YOU KNO YOU LOVE THEM: Daryl Hall and John Oates—ingrained in any radio listener of a certain age.
Back in the Box
Hall & Oates straddle both past and present
By Bruce Robinson
John Oates has been digging deep into his past lately, reviewing his role as half of the phenomenally successful pop-soul duo Hall & Oates. His partnership with Daryl Hall dates back to 1967, when the two aspiring musicians met at a Philadelphia concert, and endures today in a forthcoming four-CD box set, due out in October, which prompted the backward looks.
Through 17 albums over 32 years, including a half-dozen No. 1 hits, the pair explored a number of variations in their blend of folk and R&B influences with crisp hooks, sharp rock guitars, dance grooves, techno touches and—always—tight vocal arrangements.
The evolution of a sound that embodied those disparate elements is traced through the 74 tracks (16 previously unreleased) that have been compiled for the forthcoming box, which even reaches back to include early singles that Oates and Hall each cut with their own early bands before they met, drawn together by a shared love of Philadelphia's famed street-corner harmonizing.
"Doo-wop was an important part of our roots, a little bit more so for Daryl than me," Oates says, settling in to chat from his mountainside home near Aspen, Colo. "My roots were more in folk and traditional American music—bluegrass, blues, acoustic-oriented stuff. When we met, we brought different elements of these roots to each other. If you had to distill what Hall and Oates is, it's a combination of this acoustic Americana mixed with urban R&B."
Still, that distillation took many different forms through the 1970s and '80s before coalescing into the chart-topping sound of albums like Private Eyes, Voices and H2O and such hits as "Kiss on my List," "Maneater" and "I Can't Go for That (No Can Do)." Revising the explorations along that path, Oates says, was full of surprises.
"When we actually had to listen to all these songs, I came away—and I'm not saying this from an ego point of view—pretty impressed with the adventurousness and the unusualness of a lot of the material, especially the stuff we resurrected from the vaults that was never released and live tracks that no one's ever heard."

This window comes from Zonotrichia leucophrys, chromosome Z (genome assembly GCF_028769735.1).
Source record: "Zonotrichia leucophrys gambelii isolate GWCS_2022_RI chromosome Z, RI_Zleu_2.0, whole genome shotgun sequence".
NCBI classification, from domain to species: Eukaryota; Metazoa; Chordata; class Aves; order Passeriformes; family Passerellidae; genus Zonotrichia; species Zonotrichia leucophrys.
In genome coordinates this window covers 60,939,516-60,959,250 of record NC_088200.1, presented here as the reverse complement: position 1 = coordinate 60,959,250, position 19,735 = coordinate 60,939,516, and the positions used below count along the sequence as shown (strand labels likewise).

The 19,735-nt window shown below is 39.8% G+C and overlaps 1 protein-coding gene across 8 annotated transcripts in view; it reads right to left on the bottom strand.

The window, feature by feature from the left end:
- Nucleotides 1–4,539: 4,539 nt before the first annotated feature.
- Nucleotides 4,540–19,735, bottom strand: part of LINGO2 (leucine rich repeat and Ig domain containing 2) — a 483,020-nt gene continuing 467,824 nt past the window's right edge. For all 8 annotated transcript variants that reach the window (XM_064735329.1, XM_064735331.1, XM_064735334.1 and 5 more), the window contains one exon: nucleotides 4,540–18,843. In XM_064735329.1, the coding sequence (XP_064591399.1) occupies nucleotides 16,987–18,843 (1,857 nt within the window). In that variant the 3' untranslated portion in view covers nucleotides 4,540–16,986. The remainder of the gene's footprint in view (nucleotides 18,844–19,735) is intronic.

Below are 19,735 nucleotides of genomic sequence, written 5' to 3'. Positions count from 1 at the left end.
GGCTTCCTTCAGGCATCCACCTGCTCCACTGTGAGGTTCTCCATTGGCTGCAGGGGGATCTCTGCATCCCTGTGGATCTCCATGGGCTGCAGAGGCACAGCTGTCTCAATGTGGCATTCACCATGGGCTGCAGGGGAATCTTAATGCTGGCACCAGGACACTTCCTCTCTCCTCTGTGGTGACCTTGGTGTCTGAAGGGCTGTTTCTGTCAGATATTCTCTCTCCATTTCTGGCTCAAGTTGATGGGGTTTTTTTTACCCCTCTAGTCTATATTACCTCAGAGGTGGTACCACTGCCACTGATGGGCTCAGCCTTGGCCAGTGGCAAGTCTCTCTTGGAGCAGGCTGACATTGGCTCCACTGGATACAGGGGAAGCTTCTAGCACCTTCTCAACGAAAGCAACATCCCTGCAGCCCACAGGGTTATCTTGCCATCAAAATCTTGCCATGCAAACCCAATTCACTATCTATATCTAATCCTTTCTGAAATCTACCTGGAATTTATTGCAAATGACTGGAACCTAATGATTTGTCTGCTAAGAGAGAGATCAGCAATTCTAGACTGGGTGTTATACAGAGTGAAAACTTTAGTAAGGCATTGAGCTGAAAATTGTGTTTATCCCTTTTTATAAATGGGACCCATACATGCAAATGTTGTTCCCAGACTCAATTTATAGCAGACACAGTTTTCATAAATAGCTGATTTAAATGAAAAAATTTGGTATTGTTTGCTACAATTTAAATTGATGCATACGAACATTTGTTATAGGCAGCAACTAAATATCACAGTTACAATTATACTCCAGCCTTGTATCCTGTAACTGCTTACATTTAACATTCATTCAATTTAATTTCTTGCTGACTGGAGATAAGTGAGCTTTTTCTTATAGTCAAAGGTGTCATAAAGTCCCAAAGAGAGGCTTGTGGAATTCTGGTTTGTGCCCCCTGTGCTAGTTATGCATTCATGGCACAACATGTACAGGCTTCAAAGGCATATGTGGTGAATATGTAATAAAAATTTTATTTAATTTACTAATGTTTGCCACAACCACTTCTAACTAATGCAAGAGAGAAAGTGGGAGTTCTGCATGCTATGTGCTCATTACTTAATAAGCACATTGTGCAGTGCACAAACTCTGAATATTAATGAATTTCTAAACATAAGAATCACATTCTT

But through it all, he adds, the basis for everything is their songs.
"Without the songs, we would be nothing, we would never have had a career," he asserts. "For me, the accolades, the No. 1 records, the money—those things are byproducts of the songwriting." And he marks a clear distinction between the song and a recording of it.
"They're two completely different things to me. The song is what happens when you're writing it, you're sitting in your room with an instrument, and the record is what happens when you go into the studio and collaboration occurs between an engineer and musicians and producers and technology. A song can be recorded in a million different ways. Look at the Dolly Parton song 'I Will Always Love You.' Listen to her version and listen to Whitney Houston's version; it's the same song, but they're two completely different records."
Peeling back those studio embellishments was the basic idea underlying Oates' recent series of solo dates, a show he titled The Stories Behind the Songs. "After all these years, so many people know this material and it's become a part of the cultural and generational background, but a lot of people don't know where the songs came from. I think it changes people's perceptions of the songs because everyone, when they hear a song, seems to relate it to their own experience. That song speaks for an emotion or a moment or a feeling," he says intently. "And what I do is say, from our point of view, this is where it really came from."
The relaxed schedule that Hall & Oates maintain now also leaves room for some more unlikely individual projects, like Hall's series of monthly online concerts, Live from Daryl's House, featuring stars like Smokey Robinson performing in Hall's living room and, perhaps more notably, the adventures of J-Stache, an online animated action show, in which Oates, lending his own voice, plays straight man to the distinctive mustache he sported throughout the '70s and '80s.
"I shaved my mustache off in 1989, so when I see that guy, it seems like someone else. It's an animated version of what I used to be, so I can step away from it," he laughs, "and the mustache can be the really insane character."
Daryl Hall and John Oates perform together on Monday, Sept. 7, at Rodney Strong Vineyards. 4pm. $75–$110. 11455 Old Redwood Hwy., Healdsburg. 707.869.1595.
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